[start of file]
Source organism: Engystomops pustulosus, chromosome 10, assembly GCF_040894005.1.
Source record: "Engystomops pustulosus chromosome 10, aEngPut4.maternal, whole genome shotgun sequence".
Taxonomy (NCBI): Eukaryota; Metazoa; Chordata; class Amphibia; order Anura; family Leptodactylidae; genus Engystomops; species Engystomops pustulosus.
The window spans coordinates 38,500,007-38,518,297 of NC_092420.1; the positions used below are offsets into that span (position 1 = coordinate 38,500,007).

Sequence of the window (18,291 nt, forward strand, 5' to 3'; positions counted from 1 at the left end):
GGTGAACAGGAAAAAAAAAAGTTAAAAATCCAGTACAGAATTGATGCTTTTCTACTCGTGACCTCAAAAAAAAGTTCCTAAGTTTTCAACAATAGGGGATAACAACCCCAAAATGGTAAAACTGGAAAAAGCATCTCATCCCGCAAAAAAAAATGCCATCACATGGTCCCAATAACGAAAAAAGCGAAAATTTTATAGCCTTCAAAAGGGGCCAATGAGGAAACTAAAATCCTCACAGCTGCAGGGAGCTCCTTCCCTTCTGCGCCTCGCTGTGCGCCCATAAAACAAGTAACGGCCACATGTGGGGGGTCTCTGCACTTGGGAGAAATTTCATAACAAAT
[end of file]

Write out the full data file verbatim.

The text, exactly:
Source organism: Engystomops pustulosus, chromosome 10, assembly GCF_040894005.1.
Source record: "Engystomops pustulosus chromosome 10, aEngPut4.maternal, whole genome shotgun sequence".
Taxonomy (NCBI): Eukaryota; Metazoa; Chordata; class Amphibia; order Anura; family Leptodactylidae; genus Engystomops; species Engystomops pustulosus.
The window spans coordinates 38,500,007-38,518,297 of NC_092420.1; the positions used below are offsets into that span (position 1 = coordinate 38,500,007).

Sequence of the window (18,291 nt, forward strand, 5' to 3'; positions counted from 1 at the left end):
GGTGAACAGGAAAAAAAAAAGTTAAAAATCCAGTACAGAATTGATGCTTTTCTACTCGTGACCTCAAAAAAAAGTTCCTAAGTTTTCAACAATAGGGGATAACAACCCCAAAATGGTAAAACTGGAAAAAGCATCTCATCCCGCAAAAAAAAATGCCATCACATGGTCCCAATAACGAAAAAAGCGAAAATTTTATAGCCTTCAAAAGGGGCCAATGAGGAAACTAAAATCCTCACAGCTGCAGGGAGCTCCTTCCCTTCTGCGCCTCGCTGTGCGCCCATAAAACAAGTAACGGCCACATGTGGGGGGTCTCTGCACTTGGGAGAAATTTCATAACAAAT